Playing Fields - The Story Behind the Headlines
Posted: Fri, 17 Aug 2012 11:23
We know that so much policy is decided in response to daily news headlines. So in the last few days the Olympic Legacy story has switched to School Playing Fields and now we await the response from politicians.
But we exist at the Sport Think Tank to get behind the headlines and to provide policy makers with access to the best evidence and facts before rushing onto the airwaves or creating the next headline. School Playing Field sales/disposals are full of myth and it's an issue in serious need of greater depth of analysis.
The story has taken extra legs today in the Telegraph after it was revealed that 30 Playing Fields - not the original 21 quoted - had indeed been sold off in the last 2 years. This followed the stories generated by the Guardian earlier this week that discovered there were plans to relax guidelines on school requirements for school playing fields.
It may be worth starting with this excellent article by Alan White in the New Statesman - "Olympic Legacy is too diverse to work under a single political ideology"
In this article Alan shows why it is a bit too simplistic to take the headline figures at face value. In particular the 10,000 school playing fields sold under the Tories between 1979-97 was always a rather convenient figure. There was no doubt there were massive numbers of playing fields sold off but nobody really knows how many.
There were improvements when the government introduced legislation in 1998 and updated this in 2004 when it wasn't working as well as expected. But as White says and fairly makes the point there is a lot of hot air being created around the debate again.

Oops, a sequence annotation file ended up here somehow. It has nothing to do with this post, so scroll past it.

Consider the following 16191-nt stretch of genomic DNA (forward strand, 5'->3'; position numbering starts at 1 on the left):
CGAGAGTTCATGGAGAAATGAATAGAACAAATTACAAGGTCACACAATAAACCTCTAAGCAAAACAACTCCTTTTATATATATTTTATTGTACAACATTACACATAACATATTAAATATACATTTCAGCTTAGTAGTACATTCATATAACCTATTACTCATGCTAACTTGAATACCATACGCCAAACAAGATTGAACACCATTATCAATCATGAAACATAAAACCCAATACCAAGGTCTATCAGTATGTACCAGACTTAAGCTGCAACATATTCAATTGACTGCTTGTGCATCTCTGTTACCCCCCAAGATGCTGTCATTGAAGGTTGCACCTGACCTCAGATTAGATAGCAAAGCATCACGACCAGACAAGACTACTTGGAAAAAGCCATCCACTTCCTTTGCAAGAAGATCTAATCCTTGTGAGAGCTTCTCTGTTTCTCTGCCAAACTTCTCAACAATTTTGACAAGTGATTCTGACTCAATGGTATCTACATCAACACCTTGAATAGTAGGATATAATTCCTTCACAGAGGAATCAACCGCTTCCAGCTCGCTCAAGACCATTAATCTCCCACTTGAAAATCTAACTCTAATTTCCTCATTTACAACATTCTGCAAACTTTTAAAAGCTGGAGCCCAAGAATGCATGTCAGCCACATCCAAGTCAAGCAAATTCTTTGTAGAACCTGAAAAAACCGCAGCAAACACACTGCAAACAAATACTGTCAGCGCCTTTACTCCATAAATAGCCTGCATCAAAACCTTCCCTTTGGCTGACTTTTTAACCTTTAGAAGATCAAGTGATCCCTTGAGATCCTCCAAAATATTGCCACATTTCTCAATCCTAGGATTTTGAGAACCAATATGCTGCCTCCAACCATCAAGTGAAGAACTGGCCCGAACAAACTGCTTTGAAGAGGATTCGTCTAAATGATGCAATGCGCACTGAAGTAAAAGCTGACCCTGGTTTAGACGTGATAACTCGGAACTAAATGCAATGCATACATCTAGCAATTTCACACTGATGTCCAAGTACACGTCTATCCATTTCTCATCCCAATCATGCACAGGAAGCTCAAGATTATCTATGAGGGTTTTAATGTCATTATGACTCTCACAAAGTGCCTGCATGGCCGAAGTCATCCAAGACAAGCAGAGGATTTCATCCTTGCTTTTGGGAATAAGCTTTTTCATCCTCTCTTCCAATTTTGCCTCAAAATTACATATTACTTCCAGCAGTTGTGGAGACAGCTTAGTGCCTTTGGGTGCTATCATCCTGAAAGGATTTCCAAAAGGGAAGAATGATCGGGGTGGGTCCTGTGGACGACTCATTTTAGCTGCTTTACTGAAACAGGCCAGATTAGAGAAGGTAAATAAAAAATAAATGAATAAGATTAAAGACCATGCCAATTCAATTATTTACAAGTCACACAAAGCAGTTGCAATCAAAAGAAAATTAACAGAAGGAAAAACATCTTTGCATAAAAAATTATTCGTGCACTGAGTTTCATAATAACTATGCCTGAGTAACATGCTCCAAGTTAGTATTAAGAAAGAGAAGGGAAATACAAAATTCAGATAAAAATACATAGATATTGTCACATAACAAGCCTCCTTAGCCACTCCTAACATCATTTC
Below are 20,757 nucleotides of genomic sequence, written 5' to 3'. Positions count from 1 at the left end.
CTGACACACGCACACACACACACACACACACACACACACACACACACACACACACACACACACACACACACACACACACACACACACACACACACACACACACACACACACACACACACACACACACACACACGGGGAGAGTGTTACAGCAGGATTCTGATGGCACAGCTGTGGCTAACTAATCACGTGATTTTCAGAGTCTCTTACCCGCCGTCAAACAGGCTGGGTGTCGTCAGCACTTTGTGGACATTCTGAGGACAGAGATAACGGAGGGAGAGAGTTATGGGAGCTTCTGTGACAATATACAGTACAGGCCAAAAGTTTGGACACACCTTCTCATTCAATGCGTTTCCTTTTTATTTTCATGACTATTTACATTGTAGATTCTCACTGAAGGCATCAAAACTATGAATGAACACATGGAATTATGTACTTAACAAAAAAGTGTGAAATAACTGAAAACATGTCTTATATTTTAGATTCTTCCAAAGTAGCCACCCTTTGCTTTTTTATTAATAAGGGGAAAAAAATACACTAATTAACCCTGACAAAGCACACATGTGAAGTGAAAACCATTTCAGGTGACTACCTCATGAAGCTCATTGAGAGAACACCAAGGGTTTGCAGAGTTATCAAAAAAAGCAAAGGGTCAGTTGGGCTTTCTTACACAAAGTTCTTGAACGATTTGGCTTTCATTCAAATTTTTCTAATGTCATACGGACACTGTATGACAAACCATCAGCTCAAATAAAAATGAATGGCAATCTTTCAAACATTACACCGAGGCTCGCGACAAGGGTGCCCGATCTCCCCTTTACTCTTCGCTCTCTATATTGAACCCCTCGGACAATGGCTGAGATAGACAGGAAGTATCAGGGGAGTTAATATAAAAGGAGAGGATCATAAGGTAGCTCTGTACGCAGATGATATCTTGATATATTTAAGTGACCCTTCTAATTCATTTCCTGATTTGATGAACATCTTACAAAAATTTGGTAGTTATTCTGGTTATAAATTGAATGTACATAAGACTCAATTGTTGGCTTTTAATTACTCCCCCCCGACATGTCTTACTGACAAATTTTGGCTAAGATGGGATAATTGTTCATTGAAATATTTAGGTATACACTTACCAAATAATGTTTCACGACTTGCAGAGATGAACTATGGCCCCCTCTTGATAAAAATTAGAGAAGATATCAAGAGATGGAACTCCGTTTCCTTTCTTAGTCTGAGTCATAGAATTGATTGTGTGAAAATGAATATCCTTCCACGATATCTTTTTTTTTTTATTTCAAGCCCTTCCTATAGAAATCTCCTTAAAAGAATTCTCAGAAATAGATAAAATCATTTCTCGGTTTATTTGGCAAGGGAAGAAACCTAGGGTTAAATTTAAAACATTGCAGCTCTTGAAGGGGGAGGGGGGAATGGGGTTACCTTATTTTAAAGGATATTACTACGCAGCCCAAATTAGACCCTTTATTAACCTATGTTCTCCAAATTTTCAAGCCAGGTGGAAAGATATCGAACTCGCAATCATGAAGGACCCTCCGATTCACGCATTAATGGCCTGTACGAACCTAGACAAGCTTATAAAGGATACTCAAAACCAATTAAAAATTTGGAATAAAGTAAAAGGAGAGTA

"Labour did improve things. As I type this I see Andy Burnham MP (of whom more in a second) is tweeting about the 1998 Act that slowed school sales, and which was updated in 2004.
The sale of school fields is now governed by this strict Labour legislation, which says that the sports needs of schools must continue to be met, there must be clear evidence all other sources of funding have been exhausted, and the money must be reinvested in sport. Now if Gove's somehow got round these guidelines and allowed the sale of fields that are genuinely needed, let's give him a kicking. Believe me, I'll be first in the queue, wearing my Tory-arse-seeking winkle pickers. But the Guardian story gives no evidence for this – and wouldn't we have heard more from the communities involved?"
The complexity of this can be seen by the story in the Guardian in 2005 in which the then Sports Minister Dick Caborn was able to announce a net gain in the number of playing fields. I remember putting out press releases off the back of this great 'news.' But as ever nothing is quite as it seems in this statistical v planning world.
A quick look at the various figures released of course reveals that of course despite the 1998/ 2004 revised legislation sales were still going ahead as can be seen in the FoI from the DfE here.
The number of approvals in previous years is as follows:
Since May 2010: 21
It may be uncomfortable for some - but there will never be a time when there are no sales. Schools will close and things do change. After all there are 16,500 primary schools and 3500 secondary schools. Their local circumstances will change over time and some will even close and move. I supported the loss of an unused bit of grass at a local college when it was replaced by some flats and a floodlit 3G pitch and changing facilities which I now see being used 7 days a week. Sometimes it is a trade off - replacing a bit of muddy unused field with a much better sports facility.
So putting it mildly this is a very complex policy area which requires some flexibility in our approach. The 'policies' exist to protect School Playing Fields and a small number will be sold each year for a variety of local reasons. We shouldn't go over the top with these when they are.
However, if the statement from the Sport & Recreation Alliance today is right the problem has been that those policies and procedures have been overlooked. Now that is a story worth looking at in more detail.
We will do some more research into the existing data that is widely available and collate the various sources of articles and materials to add to this site as a resource.